Police chief Andy Tsang muddies waters on policing of new PLA berth
Police commissioner says his officers handle disorder wherever it occurs, but adds that force will 'assist' troops in event of unrest at dock
The police chief delivered a confusing message yesterday about who has the power to police the new PLA berth in Central.
Commissioner Andy Tsang Wai-hung said the city's police had the authority to handle crime or social disorder regardless of where it occurred. But when asked how those powers applied to the berth at Admiralty, Tsang said the police had the "authority and responsibility to assist the garrison" if there was unrest.
The question of who has the power to police the area has often come up during a year-long debate over the proposal to rezone land on the harbourfront for military use, with some academics warning of legal grey areas.
The police chief made the remarks on an RTHK programme a day after the Town Planning Board approved the proposal, which involves rezoning 0.3 hectares of land from open space to military use for the dock.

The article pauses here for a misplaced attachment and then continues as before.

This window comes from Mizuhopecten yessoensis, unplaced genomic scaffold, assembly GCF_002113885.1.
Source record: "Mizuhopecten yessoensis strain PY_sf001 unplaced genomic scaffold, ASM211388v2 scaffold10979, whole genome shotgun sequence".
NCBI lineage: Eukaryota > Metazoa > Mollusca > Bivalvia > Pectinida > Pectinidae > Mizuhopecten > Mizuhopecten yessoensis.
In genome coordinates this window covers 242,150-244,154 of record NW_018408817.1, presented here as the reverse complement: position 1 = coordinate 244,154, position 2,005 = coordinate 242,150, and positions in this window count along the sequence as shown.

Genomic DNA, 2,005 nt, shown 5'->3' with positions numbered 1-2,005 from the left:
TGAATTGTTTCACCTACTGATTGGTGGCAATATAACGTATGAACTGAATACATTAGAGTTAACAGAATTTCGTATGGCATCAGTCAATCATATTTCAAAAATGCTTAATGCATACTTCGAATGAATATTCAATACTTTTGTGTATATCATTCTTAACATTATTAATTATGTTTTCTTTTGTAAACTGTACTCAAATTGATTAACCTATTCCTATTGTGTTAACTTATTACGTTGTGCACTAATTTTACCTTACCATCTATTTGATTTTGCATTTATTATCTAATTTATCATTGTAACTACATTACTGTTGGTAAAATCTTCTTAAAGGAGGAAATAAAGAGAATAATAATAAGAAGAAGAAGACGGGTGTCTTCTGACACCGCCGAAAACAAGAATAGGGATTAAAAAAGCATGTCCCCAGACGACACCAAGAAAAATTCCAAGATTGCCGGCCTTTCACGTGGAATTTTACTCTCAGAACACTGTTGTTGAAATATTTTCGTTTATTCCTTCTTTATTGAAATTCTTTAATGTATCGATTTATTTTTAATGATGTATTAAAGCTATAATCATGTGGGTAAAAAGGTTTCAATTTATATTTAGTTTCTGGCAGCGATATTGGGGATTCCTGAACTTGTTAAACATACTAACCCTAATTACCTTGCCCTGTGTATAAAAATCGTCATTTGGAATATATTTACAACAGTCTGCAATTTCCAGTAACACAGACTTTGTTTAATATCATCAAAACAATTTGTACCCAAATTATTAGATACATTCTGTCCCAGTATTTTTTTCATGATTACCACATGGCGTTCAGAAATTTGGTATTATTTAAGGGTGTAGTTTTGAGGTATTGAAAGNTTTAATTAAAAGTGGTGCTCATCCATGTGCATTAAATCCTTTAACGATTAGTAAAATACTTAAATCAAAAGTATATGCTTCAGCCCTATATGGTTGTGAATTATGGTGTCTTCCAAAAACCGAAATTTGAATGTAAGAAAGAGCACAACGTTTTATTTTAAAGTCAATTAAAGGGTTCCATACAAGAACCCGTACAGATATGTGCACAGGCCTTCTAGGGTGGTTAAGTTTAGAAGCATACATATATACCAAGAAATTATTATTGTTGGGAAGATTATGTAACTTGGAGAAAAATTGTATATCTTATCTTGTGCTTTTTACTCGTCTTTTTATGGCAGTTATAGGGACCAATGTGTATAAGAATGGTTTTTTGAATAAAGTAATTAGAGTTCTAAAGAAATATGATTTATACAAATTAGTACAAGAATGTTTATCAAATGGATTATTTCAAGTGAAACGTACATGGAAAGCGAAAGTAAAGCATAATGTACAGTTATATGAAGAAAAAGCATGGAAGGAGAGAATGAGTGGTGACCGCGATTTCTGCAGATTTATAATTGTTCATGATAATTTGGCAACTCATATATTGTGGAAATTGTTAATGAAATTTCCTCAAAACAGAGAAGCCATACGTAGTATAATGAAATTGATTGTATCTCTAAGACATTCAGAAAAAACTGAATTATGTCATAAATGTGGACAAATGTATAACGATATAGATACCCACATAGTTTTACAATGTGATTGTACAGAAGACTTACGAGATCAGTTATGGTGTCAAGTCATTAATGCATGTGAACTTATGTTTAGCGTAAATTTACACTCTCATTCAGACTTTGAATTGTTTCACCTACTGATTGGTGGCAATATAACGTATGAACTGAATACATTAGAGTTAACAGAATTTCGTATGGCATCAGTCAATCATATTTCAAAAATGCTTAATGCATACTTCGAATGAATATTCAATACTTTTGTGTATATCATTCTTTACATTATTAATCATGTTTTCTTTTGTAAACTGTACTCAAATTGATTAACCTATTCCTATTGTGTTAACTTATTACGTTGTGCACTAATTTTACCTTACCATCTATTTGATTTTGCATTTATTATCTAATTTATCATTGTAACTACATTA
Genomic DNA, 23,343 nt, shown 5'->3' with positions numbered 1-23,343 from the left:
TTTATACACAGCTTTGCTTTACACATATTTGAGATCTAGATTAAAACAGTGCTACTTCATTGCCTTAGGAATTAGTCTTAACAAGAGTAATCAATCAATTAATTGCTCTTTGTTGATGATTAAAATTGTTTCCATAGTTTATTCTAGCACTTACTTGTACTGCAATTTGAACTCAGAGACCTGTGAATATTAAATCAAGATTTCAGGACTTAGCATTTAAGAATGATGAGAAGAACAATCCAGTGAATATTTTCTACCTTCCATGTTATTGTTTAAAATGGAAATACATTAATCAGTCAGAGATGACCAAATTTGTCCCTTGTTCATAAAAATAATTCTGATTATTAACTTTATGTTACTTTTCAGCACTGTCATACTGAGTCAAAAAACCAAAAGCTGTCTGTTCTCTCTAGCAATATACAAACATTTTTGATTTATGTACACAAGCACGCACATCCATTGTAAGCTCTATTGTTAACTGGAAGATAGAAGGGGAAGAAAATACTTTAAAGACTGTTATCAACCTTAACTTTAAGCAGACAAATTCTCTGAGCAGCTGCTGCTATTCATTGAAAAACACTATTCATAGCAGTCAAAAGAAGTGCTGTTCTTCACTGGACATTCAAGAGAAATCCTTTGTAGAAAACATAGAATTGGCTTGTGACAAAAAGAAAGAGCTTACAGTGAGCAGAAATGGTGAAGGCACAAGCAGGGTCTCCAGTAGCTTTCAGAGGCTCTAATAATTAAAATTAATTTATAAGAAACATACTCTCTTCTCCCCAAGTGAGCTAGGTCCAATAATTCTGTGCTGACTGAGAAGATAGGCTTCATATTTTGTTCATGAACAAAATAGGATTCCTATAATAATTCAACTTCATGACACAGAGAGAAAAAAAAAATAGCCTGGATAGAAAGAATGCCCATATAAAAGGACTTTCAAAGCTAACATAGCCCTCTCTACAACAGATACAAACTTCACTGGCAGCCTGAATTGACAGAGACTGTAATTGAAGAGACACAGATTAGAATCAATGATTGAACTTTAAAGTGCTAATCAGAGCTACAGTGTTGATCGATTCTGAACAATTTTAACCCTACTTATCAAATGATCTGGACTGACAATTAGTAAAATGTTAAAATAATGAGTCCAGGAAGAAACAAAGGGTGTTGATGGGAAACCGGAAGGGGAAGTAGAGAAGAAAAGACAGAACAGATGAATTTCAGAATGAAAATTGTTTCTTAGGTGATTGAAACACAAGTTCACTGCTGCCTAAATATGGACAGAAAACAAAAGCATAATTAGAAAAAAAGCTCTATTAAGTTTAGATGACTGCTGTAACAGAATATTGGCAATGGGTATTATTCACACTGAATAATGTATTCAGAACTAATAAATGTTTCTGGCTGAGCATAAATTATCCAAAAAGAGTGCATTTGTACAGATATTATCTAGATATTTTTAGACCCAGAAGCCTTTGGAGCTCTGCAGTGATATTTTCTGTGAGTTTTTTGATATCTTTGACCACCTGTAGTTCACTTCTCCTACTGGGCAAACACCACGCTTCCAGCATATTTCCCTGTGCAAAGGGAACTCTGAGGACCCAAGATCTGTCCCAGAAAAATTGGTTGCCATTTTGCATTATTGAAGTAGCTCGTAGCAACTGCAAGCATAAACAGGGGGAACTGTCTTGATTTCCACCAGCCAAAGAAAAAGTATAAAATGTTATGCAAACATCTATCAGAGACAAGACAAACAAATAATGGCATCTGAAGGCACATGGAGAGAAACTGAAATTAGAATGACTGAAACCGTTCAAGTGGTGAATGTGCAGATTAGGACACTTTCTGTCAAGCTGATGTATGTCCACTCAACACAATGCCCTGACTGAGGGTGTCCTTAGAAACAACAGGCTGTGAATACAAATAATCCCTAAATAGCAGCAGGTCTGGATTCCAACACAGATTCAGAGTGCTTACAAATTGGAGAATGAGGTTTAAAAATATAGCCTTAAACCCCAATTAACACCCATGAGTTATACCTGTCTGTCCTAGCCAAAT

Asked on the programme whether it was the People's Liberation Army or the police that would enforce the law during any unrest there, Tsang said: "The administration of this dock area is different from other military sites as it will sometimes be open [to the public] and sometimes closed. We will discuss detailed arrangements with the garrison.
"One thing I want to emphasise is that whenever there is crime or social disorder, the police have the responsibility and authority to handle it - regardless of whether it is on military land, or in a public or private area."
But when pressed by the programme's host to elaborate on exactly when police would step in to remove unruly protesters from the site, Tsang said the law stipulated clearly that the police had the power and duty to "assist the garrison" in this regard.
Civic Party lawmaker Kenneth Chan Ka-lok said Tsang's answer did not help clear up the confusion over the issue.
"Tsang said they would 'assist' the PLA. That would mean the Hong Kong police would take only a secondary role," Chan said. But the Democratic Party's James To Kun-sun, deputy chairman of the Legislative Council's security panel, said it was clear under the law that enforcement power lay in the hands of local police, regardless of Tsang's choice of words.
The military berth is covered by a 1994 Sino-British defence agreement, which states that 150 metres of the eventual permanent waterfront should be left free for such a facility after reclamation work between Central and Wan Chai is completed.
But there has been debate over whether this means the land had to be handed to the military.